5 Great Real Estate Options for Investors
Real estate assets are usually the largest part of an investor's portfolio. Seasoned real estate investors have a firm understanding of how to leverage properties to yield the best ROI. However, it can be intimidating to start. What type of real estate is a good investment? How much should a first-time investor expect to spend? Check out these five strategies to help first-time buyers get started in real estate investment.
Consider Becoming a Business Entity
Many investors look to establish themselves as a business entity before putting money into real estate. Doing so provides them with several important benefits, including eligibility for certain tax advantages and limiting their exposure to liability and personal risks. Options include sole proprietorship, partnerships, LLC, S Corp, C Corp, or DBA (“doing business as”). The sole proprietorship, partnership, and DBA options aren't ideal since they don't get the best tax advantages, and investors still risk being held personally accountable for liability issues. On the other hand, LLC and S Corp are popular with real estate investors because they establish their real estate activities as separate from personal ones. C Corp is typically less popular with real estate investors.
Purchase a Rental Property
Individuals who aren't carrying debt from a primary mortgage or other financial obligations often review additional mortgage options to purchase real estate to use as a rental property to gain a secondary, passive stream of revenue. Rentals can be short-term (for example, Airbnb or VRBO) or long-term homes for established tenants. Popular options include single-family homes, townhomes, condos, and duplexes.
Both short- and long-term rentals come with benefits and drawbacks. Long-term rentals are a way to establish predictable revenue, while short-term rentals are less predictable but can fetch higher prices since guests book by the night or week. Whichever strategy is chosen, it's important to remember: location, location, location.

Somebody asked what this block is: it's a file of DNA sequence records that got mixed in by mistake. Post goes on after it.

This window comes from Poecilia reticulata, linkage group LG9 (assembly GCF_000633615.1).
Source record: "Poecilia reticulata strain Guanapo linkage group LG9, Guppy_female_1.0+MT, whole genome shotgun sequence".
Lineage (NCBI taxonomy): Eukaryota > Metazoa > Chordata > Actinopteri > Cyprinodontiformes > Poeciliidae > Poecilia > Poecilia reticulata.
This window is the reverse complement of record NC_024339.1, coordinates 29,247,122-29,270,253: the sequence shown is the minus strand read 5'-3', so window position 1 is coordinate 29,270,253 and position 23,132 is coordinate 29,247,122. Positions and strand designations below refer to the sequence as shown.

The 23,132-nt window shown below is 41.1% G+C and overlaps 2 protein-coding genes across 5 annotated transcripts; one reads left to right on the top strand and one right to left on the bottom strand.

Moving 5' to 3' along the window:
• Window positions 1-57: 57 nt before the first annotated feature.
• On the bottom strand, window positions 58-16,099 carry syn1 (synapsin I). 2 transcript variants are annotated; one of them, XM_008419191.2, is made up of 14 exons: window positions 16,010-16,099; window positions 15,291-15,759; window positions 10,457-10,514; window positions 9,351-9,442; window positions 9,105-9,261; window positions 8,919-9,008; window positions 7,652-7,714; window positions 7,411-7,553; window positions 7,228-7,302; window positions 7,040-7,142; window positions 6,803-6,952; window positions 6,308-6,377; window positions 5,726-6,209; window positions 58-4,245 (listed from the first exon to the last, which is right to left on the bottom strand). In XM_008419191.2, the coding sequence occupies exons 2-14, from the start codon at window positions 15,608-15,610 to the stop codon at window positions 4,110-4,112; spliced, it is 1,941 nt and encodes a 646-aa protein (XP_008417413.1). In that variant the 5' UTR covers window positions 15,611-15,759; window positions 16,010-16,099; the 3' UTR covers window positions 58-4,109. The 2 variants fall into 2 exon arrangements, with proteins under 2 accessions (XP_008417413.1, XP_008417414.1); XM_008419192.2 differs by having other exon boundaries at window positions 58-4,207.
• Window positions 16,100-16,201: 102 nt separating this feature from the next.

Renovate Older Homes and Resell for Profit
Investors who possess excellent DIY and renovation skills, or those with extra cash, often look to “flipping” properties to make a profit. This works because the investor purchases a lower-priced property, usually one that needs many repairs, upgrades, and cosmetic work to make the property appealing to buyers. Once completed, they sell the home at a higher price than what they paid, factoring in the money spent fixing the place. Most flipped homes are listed back on the market as soon as possible because the costs of maintaining the home come out of the total profits.
Buy Real Estate Investment Trusts (REITs)
Investors who want to buy into real estate but don't want the hassle of owning property may find REITs to be the perfect investment. Ownership is essentially publicly traded shares. Buyers invest with a corporation that takes their money and uses it to buy and operate revenue-generating properties. An investor then has a couple of options—they can buy and sell their REITs like regular stocks or hold onto their shares and receive dividends from the corporation. The trust is required to return a minimum of 90% of taxable income to its investors annually. There are risks involved with this option since not all REITs must be public or register with the SEC. As a result, it can be less transparent than traditional public stocks.
Join Real Estate Investment Groups (REIGs)
REIGs are a good strategy for investors who want to own rental properties but don't want to manage the day-to-day operations. There are pros and cons to joining an REIG. How it works: a company plans to build condos or blocks of apartments. Then, they invite investors to join their group by selling the units. The selling company manages the operational aspects of the rental properties while the investors actually own them. The monthly rent income is split between the investors and the managing companies.
Individuals looking to get into the real estate market have several options to choose from. Before choosing an investment strategy, they must first determine if they want to own the property personally. Then, they must decide what level of operational responsibility they want to accept. Additionally, some investments require a larger upfront investment than others, so the amount they want to invest will certainly become a deciding factor.